Neighbouring South Australia is another state with plenty to offer UK engineers looking for opportunities down under. The state has a long tradition of migration from Britain, a trend that its government is keen to continue.
South Australia is a hive of activity for the mining industry and home to the giant Olympic Dam centre, a globally important source of copper, uranium and gold.
Expansion of mining is preceded by construction, and that involves bringing in engineers with experience in many different fields
Alice Whittington, government of South Australia
The mining sector is currently undergoing huge expansion in the state, with the number of mines set to grow from four to 13 over the next few years, said Alice Whittington, business development manager for the government of South Australia.
’Expansion of mining on this scale is preceded by construction, and that involves bringing in engineers with experience in many different fields,’ said Whittington.
There is much more to South Australia than mining, however. The state and its coastal capital Adelaide also boast a significant defence industry that is involved in flagship projects such as development of the Royal Australian Navy’s new Air Warfare Destroyers.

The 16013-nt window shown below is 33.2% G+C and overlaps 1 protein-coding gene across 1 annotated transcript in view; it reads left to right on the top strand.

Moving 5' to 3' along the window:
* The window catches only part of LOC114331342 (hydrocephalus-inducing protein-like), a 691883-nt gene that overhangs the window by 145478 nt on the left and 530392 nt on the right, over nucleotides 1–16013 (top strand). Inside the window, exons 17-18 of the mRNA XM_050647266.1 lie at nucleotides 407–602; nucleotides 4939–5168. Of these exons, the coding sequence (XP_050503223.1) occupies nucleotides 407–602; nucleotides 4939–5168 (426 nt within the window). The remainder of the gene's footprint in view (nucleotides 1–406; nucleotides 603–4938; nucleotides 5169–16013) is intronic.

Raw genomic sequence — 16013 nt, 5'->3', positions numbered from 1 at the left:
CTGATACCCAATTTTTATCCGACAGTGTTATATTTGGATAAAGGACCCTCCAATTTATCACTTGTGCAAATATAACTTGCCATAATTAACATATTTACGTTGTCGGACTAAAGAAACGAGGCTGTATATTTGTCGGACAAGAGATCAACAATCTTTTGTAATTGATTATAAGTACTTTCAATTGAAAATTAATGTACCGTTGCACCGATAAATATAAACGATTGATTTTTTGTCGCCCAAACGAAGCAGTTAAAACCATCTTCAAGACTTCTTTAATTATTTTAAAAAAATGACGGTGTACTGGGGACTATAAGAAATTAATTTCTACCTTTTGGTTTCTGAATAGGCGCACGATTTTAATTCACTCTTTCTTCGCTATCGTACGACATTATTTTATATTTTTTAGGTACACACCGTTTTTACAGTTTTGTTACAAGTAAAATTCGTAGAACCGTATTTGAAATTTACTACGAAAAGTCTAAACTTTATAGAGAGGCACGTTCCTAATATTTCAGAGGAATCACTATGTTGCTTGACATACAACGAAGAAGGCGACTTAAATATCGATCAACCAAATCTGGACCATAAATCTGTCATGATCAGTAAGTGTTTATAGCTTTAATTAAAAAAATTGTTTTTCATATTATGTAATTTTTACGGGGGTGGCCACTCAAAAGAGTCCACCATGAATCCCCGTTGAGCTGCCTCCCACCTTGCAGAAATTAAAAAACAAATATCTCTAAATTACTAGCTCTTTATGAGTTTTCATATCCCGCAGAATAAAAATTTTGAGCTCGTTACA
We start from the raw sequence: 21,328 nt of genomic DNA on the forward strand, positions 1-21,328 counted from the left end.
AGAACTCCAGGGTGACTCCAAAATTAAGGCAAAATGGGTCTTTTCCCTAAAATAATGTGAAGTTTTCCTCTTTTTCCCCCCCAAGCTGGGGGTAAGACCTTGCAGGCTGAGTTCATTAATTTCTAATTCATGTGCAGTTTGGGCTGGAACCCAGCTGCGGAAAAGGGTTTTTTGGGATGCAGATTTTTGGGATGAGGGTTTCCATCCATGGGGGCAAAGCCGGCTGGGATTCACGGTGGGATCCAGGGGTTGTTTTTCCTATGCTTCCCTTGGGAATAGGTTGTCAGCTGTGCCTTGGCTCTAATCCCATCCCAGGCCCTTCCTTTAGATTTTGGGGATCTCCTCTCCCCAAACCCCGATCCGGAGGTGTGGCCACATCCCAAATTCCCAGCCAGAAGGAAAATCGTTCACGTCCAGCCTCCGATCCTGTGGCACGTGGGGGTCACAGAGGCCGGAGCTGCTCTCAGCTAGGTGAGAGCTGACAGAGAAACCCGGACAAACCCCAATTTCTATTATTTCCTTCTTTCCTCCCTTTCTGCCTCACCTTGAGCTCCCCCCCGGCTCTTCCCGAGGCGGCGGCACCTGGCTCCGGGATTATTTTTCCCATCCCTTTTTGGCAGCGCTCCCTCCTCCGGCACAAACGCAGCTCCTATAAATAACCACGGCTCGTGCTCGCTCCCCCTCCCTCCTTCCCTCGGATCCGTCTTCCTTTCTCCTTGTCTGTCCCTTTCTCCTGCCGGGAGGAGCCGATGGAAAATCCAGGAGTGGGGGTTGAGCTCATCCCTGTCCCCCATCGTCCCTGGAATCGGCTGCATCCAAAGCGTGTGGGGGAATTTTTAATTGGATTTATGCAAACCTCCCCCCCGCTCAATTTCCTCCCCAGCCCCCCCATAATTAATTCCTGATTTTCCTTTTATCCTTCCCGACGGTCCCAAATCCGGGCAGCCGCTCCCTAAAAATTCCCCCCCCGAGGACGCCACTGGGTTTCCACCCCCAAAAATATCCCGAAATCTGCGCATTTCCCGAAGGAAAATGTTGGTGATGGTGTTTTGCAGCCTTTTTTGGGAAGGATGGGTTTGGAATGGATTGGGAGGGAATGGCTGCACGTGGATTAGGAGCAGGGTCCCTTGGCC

The presence of global names, including BAE, Ultra Electronics, Lockheed Martin and Raytheon helps to ensure demand for engineers with skills in disciplines including electronics, systems integration and marine engineering.
South Australia claims the mantle of Australia’s renewables capital and has a fast-growing clean energy sector. The state produces more than half the nation’s wind power and 40 per cent of its solar output, and is also a significant source of geothermal energy, said Whittington.
Major construction programmes in Adelaide and elsewhere ensure demand for civil and structural engineers, added Whittington. With a low cost of living and high-quality schools and universities, she claimed South Australia offers ’a great combination of affordability, opportunities and lifestyle’.